Letter to the Editor - Hurricane Relief Efforts by Houston Community
Beginning Wednesday, August 31, 2005 through Sunday, September 4, 2005, the Michael E. DeBakey VA Medical Center operated a Patient Reception Team at Ellington Field to receive patients being evacuated from the Armstrong International Airport in New Orleans. The first military transport flight arrived that day at 9 p.m. and by the end of our mission, we had received 21 planes with more than 700 patients. The patients ranged in age from four months to over 80-years-old. Their conditions ranged from fatigue and dehydration to a transplant patient.
This was an event we had planned for and drilled over the last four years. That planning and practice paid off as reported by a pilot of the first National Guard C-130 medavacing patients out of New Orleans, "We arrived there [in Houston] and were met by what can only be described as an eye watering reception. We called the field 20 minutes out and let them know we would be landing shortly and passed on our patient information. Well, let me tell you something. As we taxied in, I looked towards our parking spot and I must have counted 30 ambulances and a line of hospital workers and volunteers with wheelchairs at the ready, lined up 50 deep. There was another equally long line of paramedics with gurneys. These people had it together. We shut down engines and then watched as Ellington's smooth operation kicked into gear. The sickest of the sick were rushed to hospitals. Everyone else was given food, cold drinks, seen by a social worker, doctor, and other specialists."
The outstanding success of the operation would not have been possible without the support of many individuals and organizations outside of the VA who were supportive, tireless, and resourceful in their response. Any attempt to list everyone who contributed will undoubtedly omit someone, and for that, I will apologize in advance.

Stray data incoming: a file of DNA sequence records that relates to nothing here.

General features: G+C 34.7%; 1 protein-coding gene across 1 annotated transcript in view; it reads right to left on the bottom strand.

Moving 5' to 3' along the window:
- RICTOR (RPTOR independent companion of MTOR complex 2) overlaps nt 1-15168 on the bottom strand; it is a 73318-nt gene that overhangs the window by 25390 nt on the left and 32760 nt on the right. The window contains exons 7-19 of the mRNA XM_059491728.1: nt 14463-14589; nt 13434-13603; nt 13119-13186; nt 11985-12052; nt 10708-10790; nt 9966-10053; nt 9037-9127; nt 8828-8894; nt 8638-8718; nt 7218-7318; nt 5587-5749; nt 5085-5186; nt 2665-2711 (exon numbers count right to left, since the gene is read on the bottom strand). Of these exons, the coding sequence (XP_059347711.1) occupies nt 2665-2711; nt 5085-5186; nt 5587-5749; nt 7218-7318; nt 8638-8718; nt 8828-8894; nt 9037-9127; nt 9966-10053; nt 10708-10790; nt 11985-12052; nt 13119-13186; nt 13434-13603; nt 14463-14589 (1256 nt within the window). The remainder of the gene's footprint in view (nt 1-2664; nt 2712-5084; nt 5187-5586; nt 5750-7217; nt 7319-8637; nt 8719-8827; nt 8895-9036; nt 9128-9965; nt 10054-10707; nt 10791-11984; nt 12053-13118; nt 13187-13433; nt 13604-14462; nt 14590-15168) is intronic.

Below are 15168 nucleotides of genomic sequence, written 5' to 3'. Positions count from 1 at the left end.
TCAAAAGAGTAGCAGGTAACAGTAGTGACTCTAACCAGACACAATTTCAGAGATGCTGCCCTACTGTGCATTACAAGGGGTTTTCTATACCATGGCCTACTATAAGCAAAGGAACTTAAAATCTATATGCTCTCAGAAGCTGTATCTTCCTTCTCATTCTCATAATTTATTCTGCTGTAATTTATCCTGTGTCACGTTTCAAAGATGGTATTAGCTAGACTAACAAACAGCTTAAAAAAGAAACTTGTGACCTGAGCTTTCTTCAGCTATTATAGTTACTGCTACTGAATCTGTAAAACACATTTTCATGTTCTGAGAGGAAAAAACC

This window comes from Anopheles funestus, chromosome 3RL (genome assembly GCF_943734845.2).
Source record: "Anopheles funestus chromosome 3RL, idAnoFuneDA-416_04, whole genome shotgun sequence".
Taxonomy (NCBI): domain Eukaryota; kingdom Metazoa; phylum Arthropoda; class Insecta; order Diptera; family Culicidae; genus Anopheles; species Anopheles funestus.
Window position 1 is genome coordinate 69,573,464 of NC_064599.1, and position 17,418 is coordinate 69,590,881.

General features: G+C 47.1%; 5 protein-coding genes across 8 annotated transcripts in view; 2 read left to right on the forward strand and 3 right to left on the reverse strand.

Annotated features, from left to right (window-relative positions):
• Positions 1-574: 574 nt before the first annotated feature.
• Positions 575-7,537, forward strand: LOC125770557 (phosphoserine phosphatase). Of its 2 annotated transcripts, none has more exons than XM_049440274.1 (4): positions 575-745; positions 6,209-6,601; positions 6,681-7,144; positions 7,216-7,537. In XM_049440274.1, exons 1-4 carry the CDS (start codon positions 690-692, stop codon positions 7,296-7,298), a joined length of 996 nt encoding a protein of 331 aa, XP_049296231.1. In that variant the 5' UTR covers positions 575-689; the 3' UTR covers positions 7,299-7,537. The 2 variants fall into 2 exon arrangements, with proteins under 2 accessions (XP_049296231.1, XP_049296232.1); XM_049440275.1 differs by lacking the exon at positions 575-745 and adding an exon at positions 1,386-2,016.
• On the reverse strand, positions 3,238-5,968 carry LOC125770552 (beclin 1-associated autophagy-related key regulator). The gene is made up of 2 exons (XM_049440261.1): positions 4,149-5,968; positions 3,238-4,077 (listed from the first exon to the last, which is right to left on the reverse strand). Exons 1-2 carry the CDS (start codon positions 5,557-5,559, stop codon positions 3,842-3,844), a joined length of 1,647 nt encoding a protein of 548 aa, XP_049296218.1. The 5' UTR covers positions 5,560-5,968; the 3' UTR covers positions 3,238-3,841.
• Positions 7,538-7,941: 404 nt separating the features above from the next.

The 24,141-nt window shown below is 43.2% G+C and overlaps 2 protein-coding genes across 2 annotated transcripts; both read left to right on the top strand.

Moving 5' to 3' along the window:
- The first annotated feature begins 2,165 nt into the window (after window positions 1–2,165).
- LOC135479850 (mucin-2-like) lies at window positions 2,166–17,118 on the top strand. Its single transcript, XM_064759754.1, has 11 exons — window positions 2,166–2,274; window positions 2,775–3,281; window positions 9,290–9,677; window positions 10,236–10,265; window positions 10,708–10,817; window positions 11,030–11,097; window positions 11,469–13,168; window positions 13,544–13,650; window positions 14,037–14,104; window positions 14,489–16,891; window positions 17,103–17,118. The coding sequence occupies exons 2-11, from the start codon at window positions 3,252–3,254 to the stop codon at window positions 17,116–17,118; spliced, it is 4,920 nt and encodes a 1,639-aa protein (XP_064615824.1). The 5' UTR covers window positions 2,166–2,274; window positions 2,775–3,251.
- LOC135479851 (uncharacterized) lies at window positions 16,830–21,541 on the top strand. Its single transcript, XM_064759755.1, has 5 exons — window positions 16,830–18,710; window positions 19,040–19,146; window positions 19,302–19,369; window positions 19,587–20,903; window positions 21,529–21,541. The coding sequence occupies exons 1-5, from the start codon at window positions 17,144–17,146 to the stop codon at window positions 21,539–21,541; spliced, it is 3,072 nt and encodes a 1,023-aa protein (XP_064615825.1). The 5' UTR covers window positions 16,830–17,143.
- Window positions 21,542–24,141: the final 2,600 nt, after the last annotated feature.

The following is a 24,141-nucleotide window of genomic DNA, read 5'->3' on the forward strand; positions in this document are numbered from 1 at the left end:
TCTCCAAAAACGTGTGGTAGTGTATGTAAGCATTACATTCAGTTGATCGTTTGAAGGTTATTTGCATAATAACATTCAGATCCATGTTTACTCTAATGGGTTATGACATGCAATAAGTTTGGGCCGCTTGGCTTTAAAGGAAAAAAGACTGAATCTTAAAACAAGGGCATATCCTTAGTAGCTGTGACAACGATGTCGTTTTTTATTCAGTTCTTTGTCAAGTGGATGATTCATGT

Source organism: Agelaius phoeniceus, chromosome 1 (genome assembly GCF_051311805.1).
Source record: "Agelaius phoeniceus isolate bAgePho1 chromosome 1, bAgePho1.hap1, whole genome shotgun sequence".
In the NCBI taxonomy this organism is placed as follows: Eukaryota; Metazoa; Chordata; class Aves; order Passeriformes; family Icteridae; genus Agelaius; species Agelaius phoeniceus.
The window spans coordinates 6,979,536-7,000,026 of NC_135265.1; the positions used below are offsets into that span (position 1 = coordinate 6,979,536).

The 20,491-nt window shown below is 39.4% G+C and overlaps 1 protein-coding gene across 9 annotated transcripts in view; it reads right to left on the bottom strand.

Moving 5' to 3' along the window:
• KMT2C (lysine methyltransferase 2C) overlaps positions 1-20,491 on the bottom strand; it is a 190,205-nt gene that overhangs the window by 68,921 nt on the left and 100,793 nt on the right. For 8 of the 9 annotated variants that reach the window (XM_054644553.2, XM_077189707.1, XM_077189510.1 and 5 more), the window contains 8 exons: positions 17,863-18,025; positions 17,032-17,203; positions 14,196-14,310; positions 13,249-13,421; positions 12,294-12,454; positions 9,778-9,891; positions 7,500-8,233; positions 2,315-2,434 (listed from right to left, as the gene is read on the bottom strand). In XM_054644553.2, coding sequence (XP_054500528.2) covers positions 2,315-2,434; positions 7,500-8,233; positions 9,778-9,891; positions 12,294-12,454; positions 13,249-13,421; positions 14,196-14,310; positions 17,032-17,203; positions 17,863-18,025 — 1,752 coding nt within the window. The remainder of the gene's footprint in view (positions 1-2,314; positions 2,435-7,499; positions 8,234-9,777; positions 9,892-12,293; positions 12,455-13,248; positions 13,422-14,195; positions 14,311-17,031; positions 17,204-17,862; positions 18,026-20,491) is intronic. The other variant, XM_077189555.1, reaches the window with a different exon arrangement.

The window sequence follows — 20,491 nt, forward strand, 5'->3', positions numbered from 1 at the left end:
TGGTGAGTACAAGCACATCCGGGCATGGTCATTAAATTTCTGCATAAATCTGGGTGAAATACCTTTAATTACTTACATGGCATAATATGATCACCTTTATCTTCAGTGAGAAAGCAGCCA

The leadership of the City of Houston and Harris County was critical to setting the tone for all of us who were involved. The Houston Emergency Operations Center was professional, efficient, and always there. All of the organizations that reside at Ellington Field were fully engaged from the tower operations to the Texas Air National Guard 147th Fighter Wing crews. NASA opened their hangar as we had drilled, but then brought out support that was amazing. The NASA family began to bring clothes, toys, and other essential needs to comfort so many who came off the planes with nothing.
Area ambulance companies, along with Houston Fire Department and EMS crews, were quickly available and their support was a welcome sight for flight crews and invaluable to our clinical triage teams. Metropolitan Transit Authority of Harris County supplied buses to assist with the movement of those who did not require ambulance transport. Since there were several additional planes full of evacuees, they were right there to assist on trips to shelters all over the Greater Houston-area.
None of the efforts at Ellington Field would have worked without hospitals in the entire region stepping up to accept patients. Just as critical was their commitment to continually report bed availability information to ensure the flow of patients could be managed. Hospital CEOs from small community hospitals to the largest academic centers participated and their commitment to their great rescue mission is commendable. In addition, we had physicians and nurses who made themselves available to supplement the VA teams. This volunteerism was particularly important with the arrival of pediatricians from Bayshore Hospital and Texas Children’s Hospital accompanied by specialty nurses and pediatric equipment.
We had volunteers from the Texas State Guard, a Civil Air Patrol crew, and many other who helped push wheelchairs, clean equipment, and prepare for the next plane.
The mission at Ellington was a success. As we closed that operation, there were many tears. The tears I believe for the suffering we had witnessed and the knowledge that there is still much to be done. But the skill, professionalism, and heart demonstrated at Ellington is the same that the world is seeing in the news and should give us all the certain knowledge that Houston is the greatest city in America.
To the VA staff of the Michael E. DeBakey VA Medical Center and all who stepped up to assist us – Thank you!
Edgar L. Tucker